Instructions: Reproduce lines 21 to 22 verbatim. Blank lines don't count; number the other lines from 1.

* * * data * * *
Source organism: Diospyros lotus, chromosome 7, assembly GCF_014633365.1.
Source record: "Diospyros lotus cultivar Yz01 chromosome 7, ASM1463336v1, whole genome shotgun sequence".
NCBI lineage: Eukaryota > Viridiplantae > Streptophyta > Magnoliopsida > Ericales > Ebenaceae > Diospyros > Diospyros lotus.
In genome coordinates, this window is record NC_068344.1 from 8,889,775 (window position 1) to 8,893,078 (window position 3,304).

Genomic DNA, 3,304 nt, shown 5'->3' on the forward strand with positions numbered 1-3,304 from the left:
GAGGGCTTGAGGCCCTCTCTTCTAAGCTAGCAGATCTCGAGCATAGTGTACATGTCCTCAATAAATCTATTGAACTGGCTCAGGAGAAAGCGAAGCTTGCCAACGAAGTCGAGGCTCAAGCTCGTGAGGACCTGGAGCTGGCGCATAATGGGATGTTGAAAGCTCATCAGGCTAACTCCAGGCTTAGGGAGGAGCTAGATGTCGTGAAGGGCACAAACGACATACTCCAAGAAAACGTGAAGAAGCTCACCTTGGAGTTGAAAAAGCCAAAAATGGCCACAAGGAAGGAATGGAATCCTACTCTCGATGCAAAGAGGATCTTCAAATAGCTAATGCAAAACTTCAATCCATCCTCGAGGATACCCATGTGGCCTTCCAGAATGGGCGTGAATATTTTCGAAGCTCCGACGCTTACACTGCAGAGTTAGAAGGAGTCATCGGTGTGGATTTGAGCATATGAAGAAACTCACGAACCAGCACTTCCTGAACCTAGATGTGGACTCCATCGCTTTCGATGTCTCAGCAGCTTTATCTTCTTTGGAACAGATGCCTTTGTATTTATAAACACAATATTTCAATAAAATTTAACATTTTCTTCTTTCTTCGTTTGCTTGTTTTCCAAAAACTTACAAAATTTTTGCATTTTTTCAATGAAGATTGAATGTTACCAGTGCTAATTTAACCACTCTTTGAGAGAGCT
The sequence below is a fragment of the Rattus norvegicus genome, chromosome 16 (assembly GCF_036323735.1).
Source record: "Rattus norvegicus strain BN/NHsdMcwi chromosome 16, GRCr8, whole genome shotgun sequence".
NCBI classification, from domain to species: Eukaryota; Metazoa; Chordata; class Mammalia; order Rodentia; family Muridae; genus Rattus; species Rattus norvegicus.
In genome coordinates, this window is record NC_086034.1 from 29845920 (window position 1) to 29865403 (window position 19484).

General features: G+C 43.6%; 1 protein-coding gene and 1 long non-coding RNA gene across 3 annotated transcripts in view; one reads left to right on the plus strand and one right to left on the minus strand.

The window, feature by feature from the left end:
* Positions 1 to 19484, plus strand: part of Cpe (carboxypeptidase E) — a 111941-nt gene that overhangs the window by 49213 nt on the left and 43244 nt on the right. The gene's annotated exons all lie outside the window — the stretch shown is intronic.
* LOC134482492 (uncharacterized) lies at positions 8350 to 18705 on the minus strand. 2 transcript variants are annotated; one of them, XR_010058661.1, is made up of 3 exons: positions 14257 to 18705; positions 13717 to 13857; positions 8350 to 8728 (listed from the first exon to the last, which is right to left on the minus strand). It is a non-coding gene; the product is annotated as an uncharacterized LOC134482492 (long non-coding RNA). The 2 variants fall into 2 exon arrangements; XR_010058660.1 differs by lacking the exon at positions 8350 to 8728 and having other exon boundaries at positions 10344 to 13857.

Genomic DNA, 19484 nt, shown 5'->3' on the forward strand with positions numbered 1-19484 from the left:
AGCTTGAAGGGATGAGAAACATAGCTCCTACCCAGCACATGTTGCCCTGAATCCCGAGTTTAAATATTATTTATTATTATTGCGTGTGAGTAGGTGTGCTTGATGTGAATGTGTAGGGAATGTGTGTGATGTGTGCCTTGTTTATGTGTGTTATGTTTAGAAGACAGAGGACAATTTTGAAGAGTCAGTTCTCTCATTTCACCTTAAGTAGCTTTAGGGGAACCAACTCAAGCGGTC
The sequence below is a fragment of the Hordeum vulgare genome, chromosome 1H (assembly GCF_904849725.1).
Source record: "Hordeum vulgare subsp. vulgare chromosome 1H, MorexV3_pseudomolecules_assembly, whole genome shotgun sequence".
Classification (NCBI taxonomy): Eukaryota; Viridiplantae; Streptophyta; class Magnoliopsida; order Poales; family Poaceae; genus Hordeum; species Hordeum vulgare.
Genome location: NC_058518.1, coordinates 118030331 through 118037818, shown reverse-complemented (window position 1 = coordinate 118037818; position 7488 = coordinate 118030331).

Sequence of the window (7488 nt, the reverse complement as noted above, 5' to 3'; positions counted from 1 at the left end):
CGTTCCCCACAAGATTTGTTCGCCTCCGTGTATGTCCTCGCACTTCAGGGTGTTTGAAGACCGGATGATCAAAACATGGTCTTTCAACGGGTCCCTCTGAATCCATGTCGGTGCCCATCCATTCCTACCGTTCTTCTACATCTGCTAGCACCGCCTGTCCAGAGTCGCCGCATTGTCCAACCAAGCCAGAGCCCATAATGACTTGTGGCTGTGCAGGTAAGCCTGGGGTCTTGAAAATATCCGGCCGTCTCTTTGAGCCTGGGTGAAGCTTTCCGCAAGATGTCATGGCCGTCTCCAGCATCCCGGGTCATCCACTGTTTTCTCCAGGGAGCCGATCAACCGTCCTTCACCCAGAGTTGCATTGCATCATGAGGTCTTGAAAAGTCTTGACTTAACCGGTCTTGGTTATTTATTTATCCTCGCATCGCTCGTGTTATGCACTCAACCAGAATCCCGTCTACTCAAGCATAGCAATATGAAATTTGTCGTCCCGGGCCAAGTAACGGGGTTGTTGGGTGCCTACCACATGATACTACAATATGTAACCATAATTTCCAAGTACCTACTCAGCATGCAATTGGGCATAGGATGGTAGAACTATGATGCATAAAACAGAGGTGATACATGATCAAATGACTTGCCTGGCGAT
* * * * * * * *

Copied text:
Sequence of the window (7488 nt, the reverse complement as noted above, 5' to 3'; positions counted from 1 at the left end):
CGTTCCCCACAAGATTTGTTCGCCTCCGTGTATGTCCTCGCACTTCAGGGTGTTTGAAGACCGGATGATCAAAACATGGTCTTTCAACGGGTCCCTCTGAATCCATGTCGGTGCCCATCCATTCCTACCGTTCTTCTACATCTGCTAGCACCGCCTGTCCAGAGTCGCCGCATTGTCCAACCAAGCCAGAGCCCATAATGACTTGTGGCTGTGCAGGTAAGCCTGGGGTCTTGAAAATATCCGGCCGTCTCTTTGAGCCTGGGTGAAGCTTTCCGCAAGATGTCATGGCCGTCTCCAGCATCCCGGGTCATCCACTGTTTTCTCCAGGGAGCCGATCAACCGTCCTTCACCCAGAGTTGCATTGCATCATGAGGTCTTGAAAAGTCTTGACTTAACCGGTCTTGGTTATTTATTTATCCTCGCATCGCTCGTGTTATGCACTCAACCAGAATCCCGTCTACTCAAGCATAGCAATATGAAATTTGTCGTCCCGGGCCAAGTAACGGGGTTGTTGGGTGCCTACCACATGATACTACAATATGTAACCATAATTTCCAAGTACCTACTCAGCATGCAATTGGGCATAGGATGGTAGAACTATGATGCATAAAACAGAGGTGATACATGATCAAATGACTTGCCTGGCGAT